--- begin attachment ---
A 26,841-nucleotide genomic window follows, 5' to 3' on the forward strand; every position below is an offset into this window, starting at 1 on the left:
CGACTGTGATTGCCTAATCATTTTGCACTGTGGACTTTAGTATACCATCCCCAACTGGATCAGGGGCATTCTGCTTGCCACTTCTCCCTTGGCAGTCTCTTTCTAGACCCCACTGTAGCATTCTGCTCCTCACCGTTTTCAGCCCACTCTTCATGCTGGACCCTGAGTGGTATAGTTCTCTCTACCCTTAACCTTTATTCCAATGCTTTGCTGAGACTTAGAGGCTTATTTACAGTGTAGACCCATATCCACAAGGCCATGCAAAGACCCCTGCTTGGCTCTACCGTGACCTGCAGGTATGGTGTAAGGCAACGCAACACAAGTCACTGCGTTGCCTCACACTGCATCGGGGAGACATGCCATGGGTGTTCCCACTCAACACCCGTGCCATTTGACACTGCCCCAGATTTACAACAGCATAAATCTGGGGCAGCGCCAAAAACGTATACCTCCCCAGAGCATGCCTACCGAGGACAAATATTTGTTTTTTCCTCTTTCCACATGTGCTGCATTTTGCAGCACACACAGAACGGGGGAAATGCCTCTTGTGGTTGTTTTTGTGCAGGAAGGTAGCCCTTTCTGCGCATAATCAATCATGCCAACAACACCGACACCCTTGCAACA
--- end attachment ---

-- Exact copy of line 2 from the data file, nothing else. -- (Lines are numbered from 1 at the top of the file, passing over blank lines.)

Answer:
CGACTGTGATTGCCTAATCATTTTGCACTGTGGACTTTAGTATACCATCCCCAACTGGATCAGGGGCATTCTGCTTGCCACTTCTCCCTTGGCAGTCTCTTTCTAGACCCCACTGTAGCATTCTGCTCCTCACCGTTTTCAGCCCACTCTTCATGCTGGACCCTGAGTGGTATAGTTCTCTCTACCCTTAACCTTTATTCCAATGCTTTGCTGAGACTTAGAGGCTTATTTACAGTGTAGACCCATATCCACAAGGCCATGCAAAGACCCCTGCTTGGCTCTACCGTGACCTGCAGGTATGGTGTAAGGCAACGCAACACAAGTCACTGCGTTGCCTCACACTGCATCGGGGAGACATGCCATGGGTGTTCCCACTCAACACCCGTGCCATTTGACACTGCCCCAGATTTACAACAGCATAAATCTGGGGCAGCGCCAAAAACGTATACCTCCCCAGAGCATGCCTACCGAGGACAAATATTTGTTTTTTCCTCTTTCCACATGTGCTGCATTTTGCAGCACACACAGAACGGGGGAAATGCCTCTTGTGGTTGTTTTTGTGCAGGAAGGTAGCCCTTTCTGCGCATAATCAATCATGCCAACAACACCGACACCCTTGCAACA